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United States Department of Agriculture

Agricultural Research Service

Increase Your Dining Pleasure with Essential Nutrients

For many people, one of life’s pleasures is eating. The current concern about obesity attests to that fact. Eating is pleasurable because of our ability to detect the four types of taste: sweet, sour, salty, and bitter. The blends of these different tastes provide the distinctive flavors of various foods. Smell, called olfaction by scientists, contributes as much to the detection of food flavor as the taste buds on the tongue. As food is chewed, chemicals are released that stimulate the nasal passage to transmit a signal that requires some mineral nutrients to carry a message to the brain. Interference with the ability of smells to stimulate the nasal passage, such as having a cold with a stuffy nose, or lacking a nutrient important to the transmission of signals from cells of the taste buds or olfactory system, can make foods taste off-flavor or bad. (more...)

How N.D. Can Fight Hunger

October 16 is World Food Day, the 23rd annual worldwide observance to increase awareness, understanding and informed, year-round action to alleviate hunger. In the United States, World Food Day is sponsored by 450 national private voluntary organizations. While World Food Day should have meaning to all Americans, I believe it has special relevance to those of us living in the nation's bread basket. (more...)

Competition, Friendship and Animosity among Nutrients
Protein and Calcium: Friends or Foe?

Albert Einstein once said, "Things should be made as simple as possible, but no simpler." When it comes to nutrients, most of us think of them too simplistically. For example, vitamin A is good for eye sight; calcium is essential for bones, and so on. But, just like people, nutrients also have relationships, and with relationships come compatibility, but also, competition, conflict and a whole host of other interactive issues. For example, selenium and vitamin E work as a team; iron seems to have some “co-dependency” issues involving copper and vitamin C; zinc and copper are staunch competitors in the intestine and fight for the same absorptive sites. (more...)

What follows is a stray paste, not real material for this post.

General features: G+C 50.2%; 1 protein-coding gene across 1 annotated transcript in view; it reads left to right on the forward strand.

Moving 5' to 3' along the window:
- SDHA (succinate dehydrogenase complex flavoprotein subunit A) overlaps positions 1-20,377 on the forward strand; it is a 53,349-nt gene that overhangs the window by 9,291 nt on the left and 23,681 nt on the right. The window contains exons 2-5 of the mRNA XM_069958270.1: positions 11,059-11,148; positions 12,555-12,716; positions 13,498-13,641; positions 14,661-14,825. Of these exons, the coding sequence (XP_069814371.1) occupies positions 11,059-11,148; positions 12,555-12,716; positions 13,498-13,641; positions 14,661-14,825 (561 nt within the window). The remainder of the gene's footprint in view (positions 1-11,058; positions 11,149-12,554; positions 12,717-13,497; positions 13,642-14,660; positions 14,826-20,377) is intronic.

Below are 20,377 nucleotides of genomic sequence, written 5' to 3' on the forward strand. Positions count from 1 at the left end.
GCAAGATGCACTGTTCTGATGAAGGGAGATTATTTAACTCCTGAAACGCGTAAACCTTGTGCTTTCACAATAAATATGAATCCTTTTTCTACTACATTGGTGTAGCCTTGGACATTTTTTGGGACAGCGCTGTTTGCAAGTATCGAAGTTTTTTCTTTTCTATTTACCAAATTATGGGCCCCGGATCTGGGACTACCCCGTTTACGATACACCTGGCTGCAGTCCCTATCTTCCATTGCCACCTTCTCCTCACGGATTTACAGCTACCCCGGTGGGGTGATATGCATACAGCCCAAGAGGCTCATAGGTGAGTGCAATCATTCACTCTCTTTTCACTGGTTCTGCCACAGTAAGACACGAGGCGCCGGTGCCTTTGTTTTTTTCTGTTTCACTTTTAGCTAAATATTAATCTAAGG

Broccoli Trees and Dinosaur Dip

Most people know that to stay healthy we should eat fruits and vegetables on a regular basis. However, sometimes it is hard to know how to incorporate them into our diet. A simple search for “fun with broccoli” or “broccoli recipes” on the Internet can provide you with great ideas. For example, “Broccoli Trees and Dinosaur Dip” is a recipe posted on the Midwest Dairy Association web site (www.midwestdairy.com/content.cfm/Category ID=119). The broccoli dish is fun to prepare and even more fun to eat. At the same time, you are providing the body with natural disease fighting and health promoting compounds. (more...)

When do you know when enough is enough?

That our estimates of nutrient requirements are as accurate as they are always has been a source of wonderment for me, given the enormous differences that exist among and between people. (more...)

Fruits, Vegetables Pack Cancer-Fighting Punch

Remember when mom said, "Eat your vegetables and you will be healthy." Well, she was right!

We all know fruits and vegetables are good for health but do you know why? Research continues to show that fruits and vegetables contain cancer-fighting compounds. (more...)

RDA and DRI - Not Just Acronyms!
Recommended Dietary Allowances and Dietary Reference Intakes provide nutrition guidelines.

You read that the RDA for vitamin C is 60 milligrams per day for adults. So, what does it mean? (more...)

Silicon: An Essential Nutrient of Good Bone Health

Silicon has become a well-known chemical element in part because its properties allow millions of bits of information to be processed and stored in computers. The term silicon became popular when a large number of computer companies, which had converged in an area of California, became known as Silicon Valley. Now, based on some recent happenings, silicon may become familiar to the general public for another reason – as an element that has health-promoting properties. (more...)


Last Modified: 7/30/2009